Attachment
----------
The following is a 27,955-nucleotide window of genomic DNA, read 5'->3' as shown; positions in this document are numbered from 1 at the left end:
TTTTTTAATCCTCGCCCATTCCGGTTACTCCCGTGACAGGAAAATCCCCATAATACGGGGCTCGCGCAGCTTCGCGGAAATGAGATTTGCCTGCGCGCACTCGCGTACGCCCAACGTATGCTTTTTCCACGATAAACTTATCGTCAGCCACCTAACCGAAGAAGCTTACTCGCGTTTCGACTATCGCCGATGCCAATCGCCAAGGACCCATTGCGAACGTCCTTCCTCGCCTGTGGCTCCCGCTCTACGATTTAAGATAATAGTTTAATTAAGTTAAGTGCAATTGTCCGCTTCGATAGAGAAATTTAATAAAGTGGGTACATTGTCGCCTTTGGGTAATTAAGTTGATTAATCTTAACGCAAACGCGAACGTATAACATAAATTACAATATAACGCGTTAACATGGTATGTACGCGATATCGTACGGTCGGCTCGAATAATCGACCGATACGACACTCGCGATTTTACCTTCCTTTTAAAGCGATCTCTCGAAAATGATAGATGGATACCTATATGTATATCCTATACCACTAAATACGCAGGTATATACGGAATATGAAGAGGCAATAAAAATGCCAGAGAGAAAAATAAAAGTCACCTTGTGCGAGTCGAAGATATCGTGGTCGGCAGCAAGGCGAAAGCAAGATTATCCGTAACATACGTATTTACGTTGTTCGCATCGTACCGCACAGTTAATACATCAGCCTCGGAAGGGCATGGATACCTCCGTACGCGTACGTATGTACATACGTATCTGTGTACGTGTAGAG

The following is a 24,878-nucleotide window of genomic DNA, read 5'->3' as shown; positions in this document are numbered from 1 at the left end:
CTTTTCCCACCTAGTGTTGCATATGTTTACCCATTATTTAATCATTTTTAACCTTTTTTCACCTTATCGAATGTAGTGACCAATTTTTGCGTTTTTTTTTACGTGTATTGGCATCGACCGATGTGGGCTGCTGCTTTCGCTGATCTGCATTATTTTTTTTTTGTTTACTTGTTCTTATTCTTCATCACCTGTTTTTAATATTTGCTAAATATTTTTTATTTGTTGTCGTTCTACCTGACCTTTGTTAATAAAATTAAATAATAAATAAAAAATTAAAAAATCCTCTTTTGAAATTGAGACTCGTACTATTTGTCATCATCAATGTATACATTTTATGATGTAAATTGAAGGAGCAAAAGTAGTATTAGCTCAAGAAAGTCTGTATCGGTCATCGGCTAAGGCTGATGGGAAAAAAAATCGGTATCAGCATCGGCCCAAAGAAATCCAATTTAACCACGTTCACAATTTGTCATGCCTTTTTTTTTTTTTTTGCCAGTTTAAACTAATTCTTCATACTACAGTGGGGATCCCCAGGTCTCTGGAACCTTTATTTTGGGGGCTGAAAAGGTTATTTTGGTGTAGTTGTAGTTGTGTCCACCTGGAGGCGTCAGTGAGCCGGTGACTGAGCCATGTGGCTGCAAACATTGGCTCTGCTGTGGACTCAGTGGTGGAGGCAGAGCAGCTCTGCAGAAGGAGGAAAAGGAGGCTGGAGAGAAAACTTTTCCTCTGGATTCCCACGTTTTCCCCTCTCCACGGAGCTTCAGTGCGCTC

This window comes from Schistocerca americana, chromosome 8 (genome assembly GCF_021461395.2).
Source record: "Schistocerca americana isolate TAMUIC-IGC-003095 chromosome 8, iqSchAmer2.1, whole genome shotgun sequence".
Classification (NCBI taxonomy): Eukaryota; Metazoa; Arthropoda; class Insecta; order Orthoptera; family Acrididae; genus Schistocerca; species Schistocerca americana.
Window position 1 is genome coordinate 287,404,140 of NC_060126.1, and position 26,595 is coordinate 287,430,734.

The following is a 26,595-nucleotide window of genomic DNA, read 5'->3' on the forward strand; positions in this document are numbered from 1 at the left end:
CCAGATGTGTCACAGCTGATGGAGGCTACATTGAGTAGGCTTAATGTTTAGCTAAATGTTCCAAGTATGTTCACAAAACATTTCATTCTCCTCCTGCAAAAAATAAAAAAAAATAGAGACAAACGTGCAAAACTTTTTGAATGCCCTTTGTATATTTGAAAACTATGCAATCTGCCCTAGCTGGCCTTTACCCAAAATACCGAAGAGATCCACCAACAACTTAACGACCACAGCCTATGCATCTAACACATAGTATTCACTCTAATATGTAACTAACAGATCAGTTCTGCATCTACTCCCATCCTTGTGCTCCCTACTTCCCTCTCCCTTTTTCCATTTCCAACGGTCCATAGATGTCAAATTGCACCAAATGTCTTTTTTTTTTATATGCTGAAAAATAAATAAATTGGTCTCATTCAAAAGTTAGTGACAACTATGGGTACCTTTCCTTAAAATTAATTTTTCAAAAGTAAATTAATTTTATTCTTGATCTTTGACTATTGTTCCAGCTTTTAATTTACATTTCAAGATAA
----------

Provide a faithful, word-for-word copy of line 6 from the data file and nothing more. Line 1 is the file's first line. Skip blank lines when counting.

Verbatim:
Source record: "Schistocerca americana isolate TAMUIC-IGC-003095 chromosome 8, iqSchAmer2.1, whole genome shotgun sequence".